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AU / History / HIST 1020 / What's revolutionary about the industrial revolution?

What's revolutionary about the industrial revolution?

What's revolutionary about the industrial revolution?

Description

School: Auburn University
Department: History
Course: World History II
Professor: Michael smith
Term: Spring 2016
Tags: world history ii, World History, and history
Cost: 25
Name: World History II Week 5 Notes
Description: These notes cover what we went over in lecture during week 5.
Uploaded: 02/15/2016
10 Pages 181 Views 5 Unlocks
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Worlds of Work in an Industrial Age  


What's revolutionary about the industrial revolution?



Legacies of the French Revolution  

1. Weakened political influence of aristocracy and clergy

o End of privilege based on birth: careers based on merit

o Limited monarchy (constitutional)

2. France transformed into modern state

o secular, rational (law), infrastructure  

3. Practical application of ideas of Enlightenment  

o Individual subject becomes citizen (rights & duties)

4. Revolutionary Fervor Exported Ex: Americas (Haiti)

5. French Revolution + Industrial Revolution -> Creation of European working  class  

What's Revolutionary about the Industrial Revolution?  

∙ When: late 18th and early 19th century (Europe)  


What is the 1st step toward the industrial revolution?



∙ What: application of power driven machinery to manufacturing  ∙ Why a revolution?: monumental changes on all these fronts  ∙ Where people live (urbanization)  

∙ Work (how to relate to what they do) Don't forget about the age old question of Producers make food from where?

∙ Material conditions of life (standard of living)

∙ Family (engaged in wage labor outside of home, even children --> shift in  identity)  

∙ Transportation (method/rate at which people/goods travel)  ∙ Physical Landscape (deforestation, land mining, smoke factories)  ∙ Role of Government (is it their responsibility to help workforce) ∙ Time (different work shifts, time is money)


Seed drill means what?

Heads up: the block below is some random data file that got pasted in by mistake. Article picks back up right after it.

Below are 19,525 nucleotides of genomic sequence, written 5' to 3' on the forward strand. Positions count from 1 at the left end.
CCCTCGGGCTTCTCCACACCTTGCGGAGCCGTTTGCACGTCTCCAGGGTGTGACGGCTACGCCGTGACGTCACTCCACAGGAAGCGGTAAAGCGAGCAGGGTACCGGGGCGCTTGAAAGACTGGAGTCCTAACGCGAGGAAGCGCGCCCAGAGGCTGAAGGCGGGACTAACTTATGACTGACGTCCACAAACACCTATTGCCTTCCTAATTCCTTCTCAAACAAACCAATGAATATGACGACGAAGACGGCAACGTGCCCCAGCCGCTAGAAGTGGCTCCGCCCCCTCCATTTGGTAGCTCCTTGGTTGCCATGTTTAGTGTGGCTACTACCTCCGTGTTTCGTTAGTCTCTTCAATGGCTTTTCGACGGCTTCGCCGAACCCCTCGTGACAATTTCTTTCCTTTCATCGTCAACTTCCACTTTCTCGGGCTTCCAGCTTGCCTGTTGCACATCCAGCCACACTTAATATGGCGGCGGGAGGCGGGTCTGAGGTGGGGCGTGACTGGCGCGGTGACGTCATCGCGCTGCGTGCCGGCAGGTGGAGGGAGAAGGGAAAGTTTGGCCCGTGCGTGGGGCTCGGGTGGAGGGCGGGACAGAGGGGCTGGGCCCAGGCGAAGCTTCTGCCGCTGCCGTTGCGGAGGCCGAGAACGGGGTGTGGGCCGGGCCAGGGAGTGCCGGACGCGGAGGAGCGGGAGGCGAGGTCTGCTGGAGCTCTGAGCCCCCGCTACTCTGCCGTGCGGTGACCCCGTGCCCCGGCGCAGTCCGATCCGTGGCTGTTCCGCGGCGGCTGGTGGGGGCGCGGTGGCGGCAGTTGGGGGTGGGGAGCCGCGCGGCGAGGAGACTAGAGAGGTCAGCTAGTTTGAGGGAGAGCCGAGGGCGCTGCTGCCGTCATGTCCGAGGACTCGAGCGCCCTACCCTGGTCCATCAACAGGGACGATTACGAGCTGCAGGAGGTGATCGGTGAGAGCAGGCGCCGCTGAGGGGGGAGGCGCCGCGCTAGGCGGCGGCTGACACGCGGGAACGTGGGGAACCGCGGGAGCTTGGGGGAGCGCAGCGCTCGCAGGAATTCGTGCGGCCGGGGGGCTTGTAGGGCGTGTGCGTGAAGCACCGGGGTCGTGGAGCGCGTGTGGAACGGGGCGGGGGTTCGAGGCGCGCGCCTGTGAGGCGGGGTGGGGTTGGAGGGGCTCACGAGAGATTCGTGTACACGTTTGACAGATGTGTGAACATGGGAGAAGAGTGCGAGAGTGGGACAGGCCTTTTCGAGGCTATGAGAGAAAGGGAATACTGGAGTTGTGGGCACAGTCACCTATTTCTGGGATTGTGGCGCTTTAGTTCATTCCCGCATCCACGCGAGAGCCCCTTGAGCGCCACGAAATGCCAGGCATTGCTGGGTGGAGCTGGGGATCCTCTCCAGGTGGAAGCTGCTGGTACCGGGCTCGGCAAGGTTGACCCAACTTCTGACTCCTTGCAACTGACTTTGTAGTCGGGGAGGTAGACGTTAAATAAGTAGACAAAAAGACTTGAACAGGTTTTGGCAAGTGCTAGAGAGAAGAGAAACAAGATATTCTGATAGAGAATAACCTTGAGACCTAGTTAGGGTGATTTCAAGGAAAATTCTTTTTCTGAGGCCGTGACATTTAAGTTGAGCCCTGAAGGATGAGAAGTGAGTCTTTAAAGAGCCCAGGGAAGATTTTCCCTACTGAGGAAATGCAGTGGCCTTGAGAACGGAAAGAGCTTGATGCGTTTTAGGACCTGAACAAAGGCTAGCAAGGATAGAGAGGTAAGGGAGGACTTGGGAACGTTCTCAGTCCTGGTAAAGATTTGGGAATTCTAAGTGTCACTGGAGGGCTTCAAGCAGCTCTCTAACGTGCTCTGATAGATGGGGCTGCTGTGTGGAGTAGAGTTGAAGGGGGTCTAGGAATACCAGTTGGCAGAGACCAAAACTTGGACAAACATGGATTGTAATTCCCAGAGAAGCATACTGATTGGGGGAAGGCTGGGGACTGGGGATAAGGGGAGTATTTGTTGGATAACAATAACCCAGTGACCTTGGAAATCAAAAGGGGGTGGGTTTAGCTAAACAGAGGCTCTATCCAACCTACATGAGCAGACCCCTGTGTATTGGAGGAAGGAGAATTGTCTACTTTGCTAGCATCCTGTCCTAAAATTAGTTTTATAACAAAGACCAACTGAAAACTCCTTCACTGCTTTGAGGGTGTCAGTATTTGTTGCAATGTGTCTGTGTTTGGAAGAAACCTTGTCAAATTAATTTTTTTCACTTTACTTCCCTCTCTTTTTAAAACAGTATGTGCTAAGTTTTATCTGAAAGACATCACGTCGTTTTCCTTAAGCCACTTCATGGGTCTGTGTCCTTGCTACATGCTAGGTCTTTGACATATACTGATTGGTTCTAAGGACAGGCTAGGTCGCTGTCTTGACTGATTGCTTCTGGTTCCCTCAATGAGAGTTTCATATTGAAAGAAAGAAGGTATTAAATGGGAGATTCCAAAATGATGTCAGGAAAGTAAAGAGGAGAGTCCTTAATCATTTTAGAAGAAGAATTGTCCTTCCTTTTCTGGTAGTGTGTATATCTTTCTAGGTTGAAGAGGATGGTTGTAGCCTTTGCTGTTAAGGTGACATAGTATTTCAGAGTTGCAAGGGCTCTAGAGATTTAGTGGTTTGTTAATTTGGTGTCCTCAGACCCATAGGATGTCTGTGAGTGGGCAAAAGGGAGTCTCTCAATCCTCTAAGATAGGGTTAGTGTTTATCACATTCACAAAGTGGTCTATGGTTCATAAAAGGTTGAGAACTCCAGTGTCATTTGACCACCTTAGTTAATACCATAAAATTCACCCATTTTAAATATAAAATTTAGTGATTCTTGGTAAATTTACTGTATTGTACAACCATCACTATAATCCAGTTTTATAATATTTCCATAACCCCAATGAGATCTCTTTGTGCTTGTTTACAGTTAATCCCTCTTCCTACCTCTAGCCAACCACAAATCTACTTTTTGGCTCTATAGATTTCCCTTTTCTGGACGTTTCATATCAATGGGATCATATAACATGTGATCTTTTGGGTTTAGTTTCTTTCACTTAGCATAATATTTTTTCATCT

Why England?  

∙ Natural Resources  

o Timber, coal deposits, and iron ore

o Fuel furnace of industrial  

∙ Access to raw materials (India)  

o Cotton (inexpensive)  

∙ Political Stability

o Geographically isolated from turmoil with French Revolution  ∙ Population Growth  

∙ Agricultural Revolution

o Products related to land holidays massive population boom  o Lot of demands (problem) Don't forget about the age old question of What is the percent error?

o Develop machine to support population  

∙ Innovation/Mechanization  

o Early machines  

o Cotton and textile production #

o Lynch pin of industrialization is textile  

Biological Consequences of 1492: The "Columbian Exchange"

∙ corn and potatoes  

∙ Utility to help people palette taste  

∙ How to feed working class inexpensively  Don't forget about the age old question of What is the process of evolution?

∙ Huge population growth in London  

∙ 1700-1850 We also discuss several other topics like Authoritarianis similar to?

∙ 1700: 500,000 people  

∙ 1800: 959,000 people  

∙ 1850: 2,363,000 people  

The Agricultural Revolution  

o 1st step toward industrial revolution  

1. New World Crops  

i. Population boom  

2. Shift in Landholding Patterns  

i. Land held in individual plots/strips  

∙ Small and amount sufficient for family and maybe a little extra  they could trade  

∙ Eventually insufficient  

ii. Enclosure Movement  

∙ Enclosure acts  

∙ Enclose a # of small plots for one large one; make one  

person the owner  

∙ Large farming operations try to make every acre as  

productive as possible  

∙ Need surplus  

∙ Urbanization  

∙ Pushed many people into cities = downside